Nearly two-thirds of Americans are concerned about a widespread Ebola epidemic in the United States, despite repeated assurances from public officials that the country’s modern health-care and disease-surveillance systems will prevent the type of outbreak ravaging West Africa.
In a Washington Post-ABC News poll conducted in recent days, the number of Americans who say the government should be doing more to prevent additional Ebola cases in the United States is almost twice the number who believe the United States is doing all it can to control the spread of the virus.
That includes overwhelming support — 91 percent — in favor of stricter screening for people traveling to this country from West Africa. Such screening began this past weekend at John F. Kennedy International Airport in New York and soon will begin at four other international airports in the country.
Two-thirds of those polled support travel restrictions on people entering the United States from the Ebola-stricken countries. Federal officials have rejected travel bans involving West Africa, saying such a move could make it more difficult to slow the outbreak at its source, hampering the movement of supplies and aid workers and ultimately putting the world more at risk.
While only two cases of Ebola have surfaced in the United States, compared with nearly 8,400 cases in West Africa, the poll shows how fear of the deadly disease has taken root here. More than 4 in 10 respondents say they are “very” or “somewhat worried” about the possibility that they or immediate family members might catch the virus, even though it can be transmitted only through contact with bodily fluids and only after the onset of symptoms.
That level of worry is on par with how Americans felt about catching bird flu in 2006 and higher than the level of concern expressed over severe acute respiratory syndrome, or SARS, in 2003. Both of those ailments killed far fewer people than the Ebola outbreak that is showing few signs of slowing in West Africa.
While 65 percent of the respondents say they are concerned about a possible “widespread” U.S. epidemic, nearly 8 in 10 with a high school diploma or less education say they are very or somewhat concerned. Among respondents with advanced degrees, about 4 in 10 say they are concerned. Just over 6 in 10 white respondents say they are concerned, compared with 74 percent of nonwhites. And while majorities of all partisan backgrounds express concern about a U.S. epidemic, Republicans express significantly more worry than Democrats.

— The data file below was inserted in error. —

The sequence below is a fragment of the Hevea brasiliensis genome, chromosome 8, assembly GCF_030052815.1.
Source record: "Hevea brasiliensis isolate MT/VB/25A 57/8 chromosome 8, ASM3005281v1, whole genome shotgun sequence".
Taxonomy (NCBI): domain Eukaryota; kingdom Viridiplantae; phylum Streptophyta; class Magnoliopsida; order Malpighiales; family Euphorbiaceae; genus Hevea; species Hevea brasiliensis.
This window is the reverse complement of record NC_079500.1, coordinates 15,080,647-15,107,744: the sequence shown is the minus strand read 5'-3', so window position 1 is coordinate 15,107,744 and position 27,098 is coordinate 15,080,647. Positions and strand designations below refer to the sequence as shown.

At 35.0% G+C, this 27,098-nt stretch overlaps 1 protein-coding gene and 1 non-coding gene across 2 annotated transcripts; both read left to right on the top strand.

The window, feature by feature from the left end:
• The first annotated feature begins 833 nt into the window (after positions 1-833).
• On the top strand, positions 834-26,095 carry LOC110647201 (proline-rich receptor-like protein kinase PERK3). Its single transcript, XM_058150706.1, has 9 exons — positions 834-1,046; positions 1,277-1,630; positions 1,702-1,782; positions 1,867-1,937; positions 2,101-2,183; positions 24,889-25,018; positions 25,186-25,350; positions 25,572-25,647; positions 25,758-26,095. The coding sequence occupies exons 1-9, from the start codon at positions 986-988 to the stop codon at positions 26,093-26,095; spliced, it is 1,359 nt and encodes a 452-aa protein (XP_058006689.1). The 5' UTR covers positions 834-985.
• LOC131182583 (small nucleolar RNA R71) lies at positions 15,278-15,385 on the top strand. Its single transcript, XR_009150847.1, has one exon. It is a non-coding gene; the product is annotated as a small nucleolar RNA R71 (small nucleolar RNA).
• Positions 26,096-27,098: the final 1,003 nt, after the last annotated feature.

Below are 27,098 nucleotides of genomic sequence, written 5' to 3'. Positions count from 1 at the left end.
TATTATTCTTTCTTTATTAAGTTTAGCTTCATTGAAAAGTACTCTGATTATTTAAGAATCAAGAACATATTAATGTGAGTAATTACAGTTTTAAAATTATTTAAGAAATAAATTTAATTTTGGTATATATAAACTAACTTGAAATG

Michael Goodman, an apartment manager living in Atwater, Calif., who took part in the poll, said he is “very concerned.”
“They’re not educating the public enough,” Goodman said of government efforts, adding, “Maybe they don’t want worldwide hysteria, but in a situation where people are dying from it in a matter of a month, it’s something that does concern me.”
Ebola is “more dangerous” than previous diseases, said Terry Schaeffer of Reading, Pa. “I don’t know if doctors have a cure. Many people died in Africa already, and we have people there, too.”
In follow-up interviews, some respondents acknowledged paying only passing attention to the details of Ebola and how it spreads, and expressed confusion about whether cases across the country have been confirmed. Texas is home to the only two confirmed cases.
Others were far more skeptical of the threat and criticized media coverage as fear-mongering.
“I have no fear of an Ebola outbreak in the U.S.,” said Mitch Margolis, a master’s student in Urbana, Ill. “I generally do trust the federal government and would give them the benefit of the doubt.”
President Obama receives mixed ratings for his handling of the issue — 41 percent approve of his performance and 43 percent disapprove, while a substantial 16 percent offer no opinion.
Meanwhile, the view that U.S. officials should be doing more to prevent new Ebola cases in the country offers a stark contrast from some past situations, such as the anthrax attacks that rattled the country in the fall of 2001. At that time, 61 percent said the nation was doing all it could to deal with the attacks. Today, only 33 percent believe the United States is doing all it can.
The Post-ABC poll was conducted by telephone Thursday through Sunday among a random national sample of 1,006 adults, including interviews on conventional and cellular phones. The overall margin of sampling error is 3.5 percentage points.
Scott Clement contributed to this report.